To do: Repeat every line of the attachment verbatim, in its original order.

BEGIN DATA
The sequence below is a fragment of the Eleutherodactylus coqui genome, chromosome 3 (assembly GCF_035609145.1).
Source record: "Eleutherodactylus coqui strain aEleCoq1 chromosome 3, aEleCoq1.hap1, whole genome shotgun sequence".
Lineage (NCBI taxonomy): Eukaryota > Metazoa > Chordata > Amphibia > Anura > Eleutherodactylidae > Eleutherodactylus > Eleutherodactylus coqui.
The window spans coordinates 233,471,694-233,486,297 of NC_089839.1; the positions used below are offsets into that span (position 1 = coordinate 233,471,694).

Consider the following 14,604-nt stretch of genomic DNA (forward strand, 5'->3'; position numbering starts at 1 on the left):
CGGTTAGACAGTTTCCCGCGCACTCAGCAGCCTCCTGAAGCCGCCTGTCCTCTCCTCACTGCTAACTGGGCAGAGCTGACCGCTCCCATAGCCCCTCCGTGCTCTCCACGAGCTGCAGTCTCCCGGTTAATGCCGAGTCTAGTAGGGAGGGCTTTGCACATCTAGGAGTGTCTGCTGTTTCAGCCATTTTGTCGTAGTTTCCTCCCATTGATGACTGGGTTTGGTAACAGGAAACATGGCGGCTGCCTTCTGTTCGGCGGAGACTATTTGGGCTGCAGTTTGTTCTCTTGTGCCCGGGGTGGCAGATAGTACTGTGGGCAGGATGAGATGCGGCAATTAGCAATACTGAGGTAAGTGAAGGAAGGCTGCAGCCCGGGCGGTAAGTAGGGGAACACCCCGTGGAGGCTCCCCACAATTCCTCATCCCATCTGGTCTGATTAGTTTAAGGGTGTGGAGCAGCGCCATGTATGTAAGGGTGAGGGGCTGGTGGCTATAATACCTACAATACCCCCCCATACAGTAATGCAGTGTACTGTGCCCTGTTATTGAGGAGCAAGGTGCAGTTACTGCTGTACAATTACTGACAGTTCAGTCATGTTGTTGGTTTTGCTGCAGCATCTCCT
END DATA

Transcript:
The sequence below is a fragment of the Eleutherodactylus coqui genome, chromosome 3 (assembly GCF_035609145.1).
Source record: "Eleutherodactylus coqui strain aEleCoq1 chromosome 3, aEleCoq1.hap1, whole genome shotgun sequence".
Lineage (NCBI taxonomy): Eukaryota > Metazoa > Chordata > Amphibia > Anura > Eleutherodactylidae > Eleutherodactylus > Eleutherodactylus coqui.
The window spans coordinates 233,471,694-233,486,297 of NC_089839.1; the positions used below are offsets into that span (position 1 = coordinate 233,471,694).

Consider the following 14,604-nt stretch of genomic DNA (forward strand, 5'->3'; position numbering starts at 1 on the left):
CGGTTAGACAGTTTCCCGCGCACTCAGCAGCCTCCTGAAGCCGCCTGTCCTCTCCTCACTGCTAACTGGGCAGAGCTGACCGCTCCCATAGCCCCTCCGTGCTCTCCACGAGCTGCAGTCTCCCGGTTAATGCCGAGTCTAGTAGGGAGGGCTTTGCACATCTAGGAGTGTCTGCTGTTTCAGCCATTTTGTCGTAGTTTCCTCCCATTGATGACTGGGTTTGGTAACAGGAAACATGGCGGCTGCCTTCTGTTCGGCGGAGACTATTTGGGCTGCAGTTTGTTCTCTTGTGCCCGGGGTGGCAGATAGTACTGTGGGCAGGATGAGATGCGGCAATTAGCAATACTGAGGTAAGTGAAGGAAGGCTGCAGCCCGGGCGGTAAGTAGGGGAACACCCCGTGGAGGCTCCCCACAATTCCTCATCCCATCTGGTCTGATTAGTTTAAGGGTGTGGAGCAGCGCCATGTATGTAAGGGTGAGGGGCTGGTGGCTATAATACCTACAATACCCCCCCATACAGTAATGCAGTGTACTGTGCCCTGTTATTGAGGAGCAAGGTGCAGTTACTGCTGTACAATTACTGACAGTTCAGTCATGTTGTTGGTTTTGCTGCAGCATCTCCT